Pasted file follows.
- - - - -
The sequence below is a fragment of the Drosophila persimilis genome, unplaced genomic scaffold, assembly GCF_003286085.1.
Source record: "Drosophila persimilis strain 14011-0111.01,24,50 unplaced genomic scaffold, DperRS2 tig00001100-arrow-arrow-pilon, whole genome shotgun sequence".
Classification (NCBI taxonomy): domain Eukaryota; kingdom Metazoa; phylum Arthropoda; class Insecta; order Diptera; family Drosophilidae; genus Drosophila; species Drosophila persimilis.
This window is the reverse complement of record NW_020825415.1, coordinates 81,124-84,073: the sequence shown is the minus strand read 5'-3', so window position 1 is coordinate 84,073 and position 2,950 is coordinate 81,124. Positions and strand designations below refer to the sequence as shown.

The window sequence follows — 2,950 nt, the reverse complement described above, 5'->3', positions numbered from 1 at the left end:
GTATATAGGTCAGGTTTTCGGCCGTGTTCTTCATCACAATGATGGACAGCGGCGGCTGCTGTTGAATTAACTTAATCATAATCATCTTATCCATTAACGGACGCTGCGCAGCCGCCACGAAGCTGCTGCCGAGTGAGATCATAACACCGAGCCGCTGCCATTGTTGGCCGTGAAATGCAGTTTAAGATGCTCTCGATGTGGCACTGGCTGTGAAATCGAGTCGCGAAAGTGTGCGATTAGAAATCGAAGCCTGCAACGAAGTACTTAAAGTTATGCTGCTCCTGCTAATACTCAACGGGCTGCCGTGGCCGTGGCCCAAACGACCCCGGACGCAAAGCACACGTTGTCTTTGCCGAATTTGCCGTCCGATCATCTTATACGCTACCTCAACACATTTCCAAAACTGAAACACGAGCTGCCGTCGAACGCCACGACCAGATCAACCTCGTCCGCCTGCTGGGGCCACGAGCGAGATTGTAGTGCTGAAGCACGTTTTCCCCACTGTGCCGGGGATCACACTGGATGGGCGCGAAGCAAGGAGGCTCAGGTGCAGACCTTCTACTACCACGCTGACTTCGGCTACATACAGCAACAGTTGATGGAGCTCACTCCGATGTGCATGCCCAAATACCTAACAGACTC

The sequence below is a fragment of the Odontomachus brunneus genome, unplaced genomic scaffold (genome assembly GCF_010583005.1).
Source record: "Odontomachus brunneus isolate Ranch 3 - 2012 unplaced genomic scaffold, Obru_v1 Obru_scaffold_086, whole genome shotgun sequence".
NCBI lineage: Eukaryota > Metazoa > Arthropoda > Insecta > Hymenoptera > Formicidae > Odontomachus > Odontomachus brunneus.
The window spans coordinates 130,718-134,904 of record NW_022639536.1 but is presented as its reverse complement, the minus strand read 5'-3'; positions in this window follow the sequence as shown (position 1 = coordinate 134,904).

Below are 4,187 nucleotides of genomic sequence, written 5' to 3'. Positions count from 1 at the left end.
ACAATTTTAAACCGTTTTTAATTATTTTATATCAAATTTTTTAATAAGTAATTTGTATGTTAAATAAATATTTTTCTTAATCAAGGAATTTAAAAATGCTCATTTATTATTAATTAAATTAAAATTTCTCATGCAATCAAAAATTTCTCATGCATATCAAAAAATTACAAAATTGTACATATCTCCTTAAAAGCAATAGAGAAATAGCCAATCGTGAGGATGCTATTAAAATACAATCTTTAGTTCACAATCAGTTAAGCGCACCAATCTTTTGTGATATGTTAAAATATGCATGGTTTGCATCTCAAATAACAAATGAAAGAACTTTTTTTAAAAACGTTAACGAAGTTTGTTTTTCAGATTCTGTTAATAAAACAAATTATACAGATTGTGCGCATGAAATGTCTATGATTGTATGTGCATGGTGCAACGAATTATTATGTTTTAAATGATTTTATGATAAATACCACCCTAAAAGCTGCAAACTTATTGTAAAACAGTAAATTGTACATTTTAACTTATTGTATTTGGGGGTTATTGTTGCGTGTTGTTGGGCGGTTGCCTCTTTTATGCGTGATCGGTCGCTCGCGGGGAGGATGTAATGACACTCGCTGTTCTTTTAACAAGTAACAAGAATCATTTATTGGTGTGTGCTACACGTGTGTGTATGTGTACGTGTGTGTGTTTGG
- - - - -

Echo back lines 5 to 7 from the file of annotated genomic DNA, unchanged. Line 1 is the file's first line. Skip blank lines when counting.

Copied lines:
The window sequence follows — 2,950 nt, the reverse complement described above, 5'->3', positions numbered from 1 at the left end:
GTATATAGGTCAGGTTTTCGGCCGTGTTCTTCATCACAATGATGGACAGCGGCGGCTGCTGTTGAATTAACTTAATCATAATCATCTTATCCATTAACGGACGCTGCGCAGCCGCCACGAAGCTGCTGCCGAGTGAGATCATAACACCGAGCCGCTGCCATTGTTGGCCGTGAAATGCAGTTTAAGATGCTCTCGATGTGGCACTGGCTGTGAAATCGAGTCGCGAAAGTGTGCGATTAGAAATCGAAGCCTGCAACGAAGTACTTAAAGTTATGCTGCTCCTGCTAATACTCAACGGGCTGCCGTGGCCGTGGCCCAAACGACCCCGGACGCAAAGCACACGTTGTCTTTGCCGAATTTGCCGTCCGATCATCTTATACGCTACCTCAACACATTTCCAAAACTGAAACACGAGCTGCCGTCGAACGCCACGACCAGATCAACCTCGTCCGCCTGCTGGGGCCACGAGCGAGATTGTAGTGCTGAAGCACGTTTTCCCCACTGTGCCGGGGATCACACTGGATGGGCGCGAAGCAAGGAGGCTCAGGTGCAGACCTTCTACTACCACGCTGACTTCGGCTACATACAGCAACAGTTGATGGAGCTCACTCCGATGTGCATGCCCAAATACCTAACAGACTC

The sequence below is a fragment of the Odontomachus brunneus genome, unplaced genomic scaffold (genome assembly GCF_010583005.1).